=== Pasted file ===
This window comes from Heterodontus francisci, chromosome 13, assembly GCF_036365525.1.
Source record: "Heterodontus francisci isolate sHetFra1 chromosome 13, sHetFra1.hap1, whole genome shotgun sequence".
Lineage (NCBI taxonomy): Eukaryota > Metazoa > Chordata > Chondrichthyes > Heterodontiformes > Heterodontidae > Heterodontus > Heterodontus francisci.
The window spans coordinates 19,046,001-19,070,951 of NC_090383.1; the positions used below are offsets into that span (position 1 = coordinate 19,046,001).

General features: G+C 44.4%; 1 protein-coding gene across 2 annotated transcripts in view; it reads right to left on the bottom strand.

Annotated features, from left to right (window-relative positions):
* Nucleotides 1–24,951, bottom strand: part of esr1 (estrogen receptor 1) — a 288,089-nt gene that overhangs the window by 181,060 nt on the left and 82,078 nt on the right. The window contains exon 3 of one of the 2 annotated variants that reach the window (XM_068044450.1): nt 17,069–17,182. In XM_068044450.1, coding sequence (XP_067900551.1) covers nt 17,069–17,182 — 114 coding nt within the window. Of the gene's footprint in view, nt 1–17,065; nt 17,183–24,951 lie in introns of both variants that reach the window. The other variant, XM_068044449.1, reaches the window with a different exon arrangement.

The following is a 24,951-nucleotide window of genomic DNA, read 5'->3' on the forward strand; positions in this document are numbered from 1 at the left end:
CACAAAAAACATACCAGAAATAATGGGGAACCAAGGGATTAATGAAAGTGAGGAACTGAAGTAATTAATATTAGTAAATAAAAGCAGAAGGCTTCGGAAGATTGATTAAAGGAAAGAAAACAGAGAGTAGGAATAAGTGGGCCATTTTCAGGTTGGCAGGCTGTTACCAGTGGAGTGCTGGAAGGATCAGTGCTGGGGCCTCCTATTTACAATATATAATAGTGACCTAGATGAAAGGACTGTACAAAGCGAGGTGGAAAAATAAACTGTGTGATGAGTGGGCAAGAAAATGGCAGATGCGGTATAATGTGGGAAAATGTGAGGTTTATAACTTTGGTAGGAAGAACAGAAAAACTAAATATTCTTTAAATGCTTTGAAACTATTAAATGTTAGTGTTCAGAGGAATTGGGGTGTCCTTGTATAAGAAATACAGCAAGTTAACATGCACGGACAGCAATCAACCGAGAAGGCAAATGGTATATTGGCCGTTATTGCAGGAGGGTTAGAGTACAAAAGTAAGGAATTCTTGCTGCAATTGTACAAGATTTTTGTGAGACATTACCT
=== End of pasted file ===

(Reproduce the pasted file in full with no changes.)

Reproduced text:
This window comes from Heterodontus francisci, chromosome 13, assembly GCF_036365525.1.
Source record: "Heterodontus francisci isolate sHetFra1 chromosome 13, sHetFra1.hap1, whole genome shotgun sequence".
Lineage (NCBI taxonomy): Eukaryota > Metazoa > Chordata > Chondrichthyes > Heterodontiformes > Heterodontidae > Heterodontus > Heterodontus francisci.
The window spans coordinates 19,046,001-19,070,951 of NC_090383.1; the positions used below are offsets into that span (position 1 = coordinate 19,046,001).

General features: G+C 44.4%; 1 protein-coding gene across 2 annotated transcripts in view; it reads right to left on the bottom strand.

Annotated features, from left to right (window-relative positions):
* Nucleotides 1–24,951, bottom strand: part of esr1 (estrogen receptor 1) — a 288,089-nt gene that overhangs the window by 181,060 nt on the left and 82,078 nt on the right. The window contains exon 3 of one of the 2 annotated variants that reach the window (XM_068044450.1): nt 17,069–17,182. In XM_068044450.1, coding sequence (XP_067900551.1) covers nt 17,069–17,182 — 114 coding nt within the window. Of the gene's footprint in view, nt 1–17,065; nt 17,183–24,951 lie in introns of both variants that reach the window. The other variant, XM_068044449.1, reaches the window with a different exon arrangement.

The following is a 24,951-nucleotide window of genomic DNA, read 5'->3' on the forward strand; positions in this document are numbered from 1 at the left end:
CACAAAAAACATACCAGAAATAATGGGGAACCAAGGGATTAATGAAAGTGAGGAACTGAAGTAATTAATATTAGTAAATAAAAGCAGAAGGCTTCGGAAGATTGATTAAAGGAAAGAAAACAGAGAGTAGGAATAAGTGGGCCATTTTCAGGTTGGCAGGCTGTTACCAGTGGAGTGCTGGAAGGATCAGTGCTGGGGCCTCCTATTTACAATATATAATAGTGACCTAGATGAAAGGACTGTACAAAGCGAGGTGGAAAAATAAACTGTGTGATGAGTGGGCAAGAAAATGGCAGATGCGGTATAATGTGGGAAAATGTGAGGTTTATAACTTTGGTAGGAAGAACAGAAAAACTAAATATTCTTTAAATGCTTTGAAACTATTAAATGTTAGTGTTCAGAGGAATTGGGGTGTCCTTGTATAAGAAATACAGCAAGTTAACATGCACGGACAGCAATCAACCGAGAAGGCAAATGGTATATTGGCCGTTATTGCAGGAGGGTTAGAGTACAAAAGTAAGGAATTCTTGCTGCAATTGTACAAGATTTTTGTGAGACATTACCT